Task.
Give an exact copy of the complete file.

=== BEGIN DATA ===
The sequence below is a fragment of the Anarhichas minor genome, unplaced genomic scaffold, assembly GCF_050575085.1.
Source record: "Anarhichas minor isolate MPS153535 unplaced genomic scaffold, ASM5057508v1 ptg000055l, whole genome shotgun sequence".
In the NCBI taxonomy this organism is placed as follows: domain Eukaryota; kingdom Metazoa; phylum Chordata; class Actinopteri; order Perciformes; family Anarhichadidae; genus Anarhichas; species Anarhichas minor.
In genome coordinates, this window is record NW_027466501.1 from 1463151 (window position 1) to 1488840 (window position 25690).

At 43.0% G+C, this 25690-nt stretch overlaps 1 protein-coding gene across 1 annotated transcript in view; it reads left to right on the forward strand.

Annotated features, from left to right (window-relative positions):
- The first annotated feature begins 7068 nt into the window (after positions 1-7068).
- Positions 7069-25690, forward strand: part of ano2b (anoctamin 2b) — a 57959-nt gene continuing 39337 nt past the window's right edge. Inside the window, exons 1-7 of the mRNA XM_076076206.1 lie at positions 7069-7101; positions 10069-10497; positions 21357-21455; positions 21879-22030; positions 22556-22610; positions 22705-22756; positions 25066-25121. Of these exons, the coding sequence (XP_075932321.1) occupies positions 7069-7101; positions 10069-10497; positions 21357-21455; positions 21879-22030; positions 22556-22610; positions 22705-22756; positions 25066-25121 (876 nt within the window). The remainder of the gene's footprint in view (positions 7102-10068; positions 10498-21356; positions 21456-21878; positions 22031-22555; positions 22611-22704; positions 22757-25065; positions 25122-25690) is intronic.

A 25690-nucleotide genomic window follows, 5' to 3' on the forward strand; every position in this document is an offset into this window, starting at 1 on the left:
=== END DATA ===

The sequence below is a fragment of the Anarhichas minor genome, unplaced genomic scaffold, assembly GCF_050575085.1.
Source record: "Anarhichas minor isolate MPS153535 unplaced genomic scaffold, ASM5057508v1 ptg000055l, whole genome shotgun sequence".
In the NCBI taxonomy this organism is placed as follows: domain Eukaryota; kingdom Metazoa; phylum Chordata; class Actinopteri; order Perciformes; family Anarhichadidae; genus Anarhichas; species Anarhichas minor.
In genome coordinates, this window is record NW_027466501.1 from 1463151 (window position 1) to 1488840 (window position 25690).

At 43.0% G+C, this 25690-nt stretch overlaps 1 protein-coding gene across 1 annotated transcript in view; it reads left to right on the forward strand.

Annotated features, from left to right (window-relative positions):
- The first annotated feature begins 7068 nt into the window (after positions 1-7068).
- Positions 7069-25690, forward strand: part of ano2b (anoctamin 2b) — a 57959-nt gene continuing 39337 nt past the window's right edge. Inside the window, exons 1-7 of the mRNA XM_076076206.1 lie at positions 7069-7101; positions 10069-10497; positions 21357-21455; positions 21879-22030; positions 22556-22610; positions 22705-22756; positions 25066-25121. Of these exons, the coding sequence (XP_075932321.1) occupies positions 7069-7101; positions 10069-10497; positions 21357-21455; positions 21879-22030; positions 22556-22610; positions 22705-22756; positions 25066-25121 (876 nt within the window). The remainder of the gene's footprint in view (positions 7102-10068; positions 10498-21356; positions 21456-21878; positions 22031-22555; positions 22611-22704; positions 22757-25065; positions 25122-25690) is intronic.

A 25690-nucleotide genomic window follows, 5' to 3' on the forward strand; every position in this document is an offset into this window, starting at 1 on the left: